Grand Rapids all astir for annual Applebutter Fest

GRAND RAPIDS – The festival celebrating one of the favorite tastes of fall is returning to the village
Oct. 12.
The Applebutter Fest will be held from 10 a.m. to 5 p.m., featuring historical re-enactments, pioneer
demonstrations, crafts, music, food and, of course, apple butter.
Approximately 2,500 pints of the sweet, gooey concoction are prepared for sale on the day of the event –
with enthusiasts often lining up well in advance of sale times to make sure they get theirs.
Volunteers at the event can be seen near the village hall stirring large 50-gallon kettles of apple
butter – comprised of cider, apples and sugar simmered together for hours – over open fires on-site; to
do so, they utilize long, specially-made wooden paddles. Other batches of apple butter are prepared
before the Fest, during the "Big Stir" event held at the farm of Steve and Pat Kryder, near
McClure. The Kryder family recipe is used.
About 125 bushels of apples are used in cooking the apple butter sold at the Fest.
Sales of the pints of apple butter usually approach $14,000 each year; those funds benefit churches,
scouting organizations, and other community groups.
The Fest also features a juried crafts area in a number of categories, including home and Christmas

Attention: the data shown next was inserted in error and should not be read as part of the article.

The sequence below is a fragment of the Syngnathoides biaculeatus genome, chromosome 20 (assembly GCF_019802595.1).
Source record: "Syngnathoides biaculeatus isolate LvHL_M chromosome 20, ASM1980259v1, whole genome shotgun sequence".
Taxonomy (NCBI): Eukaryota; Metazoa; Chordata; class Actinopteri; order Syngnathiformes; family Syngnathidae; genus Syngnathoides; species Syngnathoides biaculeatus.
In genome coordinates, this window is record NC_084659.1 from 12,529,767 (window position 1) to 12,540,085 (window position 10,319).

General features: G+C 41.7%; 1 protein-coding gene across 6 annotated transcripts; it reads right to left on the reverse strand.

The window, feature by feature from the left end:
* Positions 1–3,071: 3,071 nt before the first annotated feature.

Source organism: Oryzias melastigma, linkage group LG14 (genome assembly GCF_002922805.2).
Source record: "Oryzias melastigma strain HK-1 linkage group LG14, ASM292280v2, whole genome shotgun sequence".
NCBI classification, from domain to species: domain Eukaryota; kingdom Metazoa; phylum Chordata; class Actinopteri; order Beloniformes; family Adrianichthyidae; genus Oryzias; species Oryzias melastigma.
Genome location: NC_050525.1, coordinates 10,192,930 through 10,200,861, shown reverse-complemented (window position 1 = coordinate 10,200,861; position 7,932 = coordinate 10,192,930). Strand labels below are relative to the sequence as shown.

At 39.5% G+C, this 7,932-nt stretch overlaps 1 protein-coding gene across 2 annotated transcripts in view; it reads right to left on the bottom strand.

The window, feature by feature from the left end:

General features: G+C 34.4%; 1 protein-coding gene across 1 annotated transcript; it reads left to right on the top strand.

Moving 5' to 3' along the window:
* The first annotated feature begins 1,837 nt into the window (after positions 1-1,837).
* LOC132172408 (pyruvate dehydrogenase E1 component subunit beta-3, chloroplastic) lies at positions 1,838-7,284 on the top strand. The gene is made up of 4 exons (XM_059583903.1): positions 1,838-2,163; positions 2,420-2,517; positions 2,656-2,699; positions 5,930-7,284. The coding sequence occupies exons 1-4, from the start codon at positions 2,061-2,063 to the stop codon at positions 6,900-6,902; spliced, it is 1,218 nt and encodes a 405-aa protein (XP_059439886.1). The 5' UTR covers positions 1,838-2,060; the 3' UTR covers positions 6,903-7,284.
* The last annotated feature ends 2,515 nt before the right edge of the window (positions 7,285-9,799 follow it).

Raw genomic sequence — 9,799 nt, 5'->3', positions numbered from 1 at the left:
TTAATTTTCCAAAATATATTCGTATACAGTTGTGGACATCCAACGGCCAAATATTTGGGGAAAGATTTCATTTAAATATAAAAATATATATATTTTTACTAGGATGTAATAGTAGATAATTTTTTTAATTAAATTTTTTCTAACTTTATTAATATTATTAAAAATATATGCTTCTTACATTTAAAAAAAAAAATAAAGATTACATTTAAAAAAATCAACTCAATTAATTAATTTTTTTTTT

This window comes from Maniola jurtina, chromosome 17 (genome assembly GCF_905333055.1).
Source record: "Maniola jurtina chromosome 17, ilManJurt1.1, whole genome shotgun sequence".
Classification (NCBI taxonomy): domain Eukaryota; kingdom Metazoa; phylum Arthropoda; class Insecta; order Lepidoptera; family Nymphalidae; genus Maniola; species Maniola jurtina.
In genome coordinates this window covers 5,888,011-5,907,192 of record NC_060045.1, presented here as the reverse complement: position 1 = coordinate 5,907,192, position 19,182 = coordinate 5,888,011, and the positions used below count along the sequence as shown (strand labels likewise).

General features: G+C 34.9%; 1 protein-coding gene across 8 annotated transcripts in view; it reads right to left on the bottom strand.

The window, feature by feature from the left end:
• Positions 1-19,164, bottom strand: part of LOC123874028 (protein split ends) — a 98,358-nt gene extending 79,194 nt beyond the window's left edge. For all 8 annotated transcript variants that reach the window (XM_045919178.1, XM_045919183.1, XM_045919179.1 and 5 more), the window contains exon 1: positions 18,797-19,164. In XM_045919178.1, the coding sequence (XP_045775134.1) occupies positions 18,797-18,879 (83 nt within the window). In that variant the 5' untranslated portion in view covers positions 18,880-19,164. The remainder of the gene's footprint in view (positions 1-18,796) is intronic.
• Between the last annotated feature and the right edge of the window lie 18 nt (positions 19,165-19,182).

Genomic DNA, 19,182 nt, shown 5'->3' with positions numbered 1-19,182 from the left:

decor; glass, jewelry and floral; folk art, handmade soap and candles; handcrafted clothing and
accessories; quilted crafts and rugs; and woodcrafts, furniture and yard decor.
Living history demonstrations and encampments can be sighted along the canal towpath, including military
groups representing soldiers from a variety of eras. Cannon demonstrations take place throughout the day
over the Maumee River.
Musical acts, performing in three different areas, will play for audiences beginning at 9 a.m. Musical
styles will include Dixieland, bluegrass, and others.
Children’s entertainment will begin at 10 a.m. on the Lincoln Street Stage. Acts performing there will
include jugglers, comedians, clowns, musicians and storytellers.
Food vendors will be on hand, and downtown restaurants will also be open to patrons.